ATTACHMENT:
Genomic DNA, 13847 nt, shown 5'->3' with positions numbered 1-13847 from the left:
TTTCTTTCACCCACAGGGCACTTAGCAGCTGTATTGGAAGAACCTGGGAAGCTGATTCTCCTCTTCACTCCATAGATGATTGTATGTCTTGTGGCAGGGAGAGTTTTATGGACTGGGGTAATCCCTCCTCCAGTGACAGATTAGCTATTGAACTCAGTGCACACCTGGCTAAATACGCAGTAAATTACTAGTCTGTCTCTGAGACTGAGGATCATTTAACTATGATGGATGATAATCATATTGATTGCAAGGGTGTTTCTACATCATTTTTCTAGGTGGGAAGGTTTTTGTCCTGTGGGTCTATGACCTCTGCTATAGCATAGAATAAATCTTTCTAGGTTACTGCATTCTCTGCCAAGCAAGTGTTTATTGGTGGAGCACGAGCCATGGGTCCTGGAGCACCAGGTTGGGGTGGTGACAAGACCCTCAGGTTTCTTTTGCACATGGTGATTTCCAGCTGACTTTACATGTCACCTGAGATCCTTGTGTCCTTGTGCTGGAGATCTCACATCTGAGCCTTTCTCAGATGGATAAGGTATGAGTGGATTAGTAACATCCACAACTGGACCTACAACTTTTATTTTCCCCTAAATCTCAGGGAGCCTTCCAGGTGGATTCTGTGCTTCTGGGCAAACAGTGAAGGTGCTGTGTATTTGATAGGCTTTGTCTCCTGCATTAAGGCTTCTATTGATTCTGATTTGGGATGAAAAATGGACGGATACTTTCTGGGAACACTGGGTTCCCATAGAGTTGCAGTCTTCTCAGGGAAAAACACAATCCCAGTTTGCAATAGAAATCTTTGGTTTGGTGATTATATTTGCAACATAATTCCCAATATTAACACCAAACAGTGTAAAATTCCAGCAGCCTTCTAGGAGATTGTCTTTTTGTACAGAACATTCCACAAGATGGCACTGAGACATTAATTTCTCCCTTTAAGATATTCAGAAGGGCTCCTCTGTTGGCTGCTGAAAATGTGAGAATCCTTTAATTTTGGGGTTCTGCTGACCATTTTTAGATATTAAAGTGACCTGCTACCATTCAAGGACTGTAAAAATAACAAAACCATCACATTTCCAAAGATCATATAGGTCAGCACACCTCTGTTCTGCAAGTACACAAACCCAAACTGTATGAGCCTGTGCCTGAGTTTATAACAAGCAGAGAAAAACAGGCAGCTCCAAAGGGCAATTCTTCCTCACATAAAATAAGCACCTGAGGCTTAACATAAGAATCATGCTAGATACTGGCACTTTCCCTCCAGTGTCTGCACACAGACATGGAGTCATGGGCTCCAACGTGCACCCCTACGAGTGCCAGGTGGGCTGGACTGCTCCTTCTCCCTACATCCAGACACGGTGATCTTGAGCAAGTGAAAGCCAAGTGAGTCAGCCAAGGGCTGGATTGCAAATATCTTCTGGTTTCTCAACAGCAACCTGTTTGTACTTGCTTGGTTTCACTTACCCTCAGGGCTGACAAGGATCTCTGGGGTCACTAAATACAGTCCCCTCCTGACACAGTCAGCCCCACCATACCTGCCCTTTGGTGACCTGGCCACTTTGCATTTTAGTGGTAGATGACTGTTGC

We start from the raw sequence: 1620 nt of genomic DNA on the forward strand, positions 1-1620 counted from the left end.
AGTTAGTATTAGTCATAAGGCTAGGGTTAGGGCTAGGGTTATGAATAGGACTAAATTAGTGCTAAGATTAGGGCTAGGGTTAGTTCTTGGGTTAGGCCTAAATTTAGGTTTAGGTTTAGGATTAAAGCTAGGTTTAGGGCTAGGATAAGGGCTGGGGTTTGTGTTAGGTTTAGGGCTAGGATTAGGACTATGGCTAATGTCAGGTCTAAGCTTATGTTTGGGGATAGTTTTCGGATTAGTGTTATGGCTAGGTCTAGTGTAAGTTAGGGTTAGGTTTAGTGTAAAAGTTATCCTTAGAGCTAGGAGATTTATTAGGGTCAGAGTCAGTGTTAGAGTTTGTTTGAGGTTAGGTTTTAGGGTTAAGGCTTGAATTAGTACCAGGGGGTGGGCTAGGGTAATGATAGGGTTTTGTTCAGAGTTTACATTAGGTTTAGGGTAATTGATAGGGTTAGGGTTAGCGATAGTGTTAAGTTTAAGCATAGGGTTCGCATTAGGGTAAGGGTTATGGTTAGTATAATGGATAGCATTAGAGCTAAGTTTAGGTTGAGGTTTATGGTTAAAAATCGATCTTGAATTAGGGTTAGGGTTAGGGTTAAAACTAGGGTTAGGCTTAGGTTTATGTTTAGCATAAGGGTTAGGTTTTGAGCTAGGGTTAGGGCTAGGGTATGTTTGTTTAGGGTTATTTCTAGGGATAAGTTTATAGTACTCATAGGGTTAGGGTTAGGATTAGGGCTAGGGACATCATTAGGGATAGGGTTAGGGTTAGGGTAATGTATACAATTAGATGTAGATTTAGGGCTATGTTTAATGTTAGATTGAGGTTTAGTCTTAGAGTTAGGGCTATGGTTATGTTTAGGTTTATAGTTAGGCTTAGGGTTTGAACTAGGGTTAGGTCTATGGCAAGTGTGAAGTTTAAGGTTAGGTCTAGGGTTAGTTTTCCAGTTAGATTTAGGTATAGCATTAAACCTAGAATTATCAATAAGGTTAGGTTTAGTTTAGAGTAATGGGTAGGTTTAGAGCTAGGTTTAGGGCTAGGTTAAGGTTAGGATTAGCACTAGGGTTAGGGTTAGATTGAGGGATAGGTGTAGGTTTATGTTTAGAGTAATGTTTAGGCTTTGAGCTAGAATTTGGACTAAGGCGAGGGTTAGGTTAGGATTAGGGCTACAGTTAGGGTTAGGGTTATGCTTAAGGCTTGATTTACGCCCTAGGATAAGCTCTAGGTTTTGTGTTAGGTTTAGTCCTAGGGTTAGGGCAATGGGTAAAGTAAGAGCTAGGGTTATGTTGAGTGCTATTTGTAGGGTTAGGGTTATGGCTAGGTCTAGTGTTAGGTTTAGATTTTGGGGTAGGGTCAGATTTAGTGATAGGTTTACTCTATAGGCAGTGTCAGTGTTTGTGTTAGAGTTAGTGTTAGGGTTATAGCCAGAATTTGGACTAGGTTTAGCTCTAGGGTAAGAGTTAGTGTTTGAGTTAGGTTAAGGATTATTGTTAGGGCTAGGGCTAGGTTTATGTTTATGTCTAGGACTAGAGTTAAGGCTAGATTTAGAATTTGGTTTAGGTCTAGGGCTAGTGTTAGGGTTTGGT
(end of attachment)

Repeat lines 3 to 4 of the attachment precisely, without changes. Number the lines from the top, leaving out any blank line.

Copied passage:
We start from the raw sequence: 1620 nt of genomic DNA on the forward strand, positions 1-1620 counted from the left end.
AGTTAGTATTAGTCATAAGGCTAGGGTTAGGGCTAGGGTTATGAATAGGACTAAATTAGTGCTAAGATTAGGGCTAGGGTTAGTTCTTGGGTTAGGCCTAAATTTAGGTTTAGGTTTAGGATTAAAGCTAGGTTTAGGGCTAGGATAAGGGCTGGGGTTTGTGTTAGGTTTAGGGCTAGGATTAGGACTATGGCTAATGTCAGGTCTAAGCTTATGTTTGGGGATAGTTTTCGGATTAGTGTTATGGCTAGGTCTAGTGTAAGTTAGGGTTAGGTTTAGTGTAAAAGTTATCCTTAGAGCTAGGAGATTTATTAGGGTCAGAGTCAGTGTTAGAGTTTGTTTGAGGTTAGGTTTTAGGGTTAAGGCTTGAATTAGTACCAGGGGGTGGGCTAGGGTAATGATAGGGTTTTGTTCAGAGTTTACATTAGGTTTAGGGTAATTGATAGGGTTAGGGTTAGCGATAGTGTTAAGTTTAAGCATAGGGTTCGCATTAGGGTAAGGGTTATGGTTAGTATAATGGATAGCATTAGAGCTAAGTTTAGGTTGAGGTTTATGGTTAAAAATCGATCTTGAATTAGGGTTAGGGTTAGGGTTAAAACTAGGGTTAGGCTTAGGTTTATGTTTAGCATAAGGGTTAGGTTTTGAGCTAGGGTTAGGGCTAGGGTATGTTTGTTTAGGGTTATTTCTAGGGATAAGTTTATAGTACTCATAGGGTTAGGGTTAGGATTAGGGCTAGGGACATCATTAGGGATAGGGTTAGGGTTAGGGTAATGTATACAATTAGATGTAGATTTAGGGCTATGTTTAATGTTAGATTGAGGTTTAGTCTTAGAGTTAGGGCTATGGTTATGTTTAGGTTTATAGTTAGGCTTAGGGTTTGAACTAGGGTTAGGTCTATGGCAAGTGTGAAGTTTAAGGTTAGGTCTAGGGTTAGTTTTCCAGTTAGATTTAGGTATAGCATTAAACCTAGAATTATCAATAAGGTTAGGTTTAGTTTAGAGTAATGGGTAGGTTTAGAGCTAGGTTTAGGGCTAGGTTAAGGTTAGGATTAGCACTAGGGTTAGGGTTAGATTGAGGGATAGGTGTAGGTTTATGTTTAGAGTAATGTTTAGGCTTTGAGCTAGAATTTGGACTAAGGCGAGGGTTAGGTTAGGATTAGGGCTACAGTTAGGGTTAGGGTTATGCTTAAGGCTTGATTTACGCCCTAGGATAAGCTCTAGGTTTTGTGTTAGGTTTAGTCCTAGGGTTAGGGCAATGGGTAAAGTAAGAGCTAGGGTTATGTTGAGTGCTATTTGTAGGGTTAGGGTTATGGCTAGGTCTAGTGTTAGGTTTAGATTTTGGGGTAGGGTCAGATTTAGTGATAGGTTTACTCTATAGGCAGTGTCAGTGTTTGTGTTAGAGTTAGTGTTAGGGTTATAGCCAGAATTTGGACTAGGTTTAGCTCTAGGGTAAGAGTTAGTGTTTGAGTTAGGTTAAGGATTATTGTTAGGGCTAGGGCTAGGTTTATGTTTATGTCTAGGACTAGAGTTAAGGCTAGATTTAGAATTTGGTTTAGGTCTAGGGCTAGTGTTAGGGTTTGGT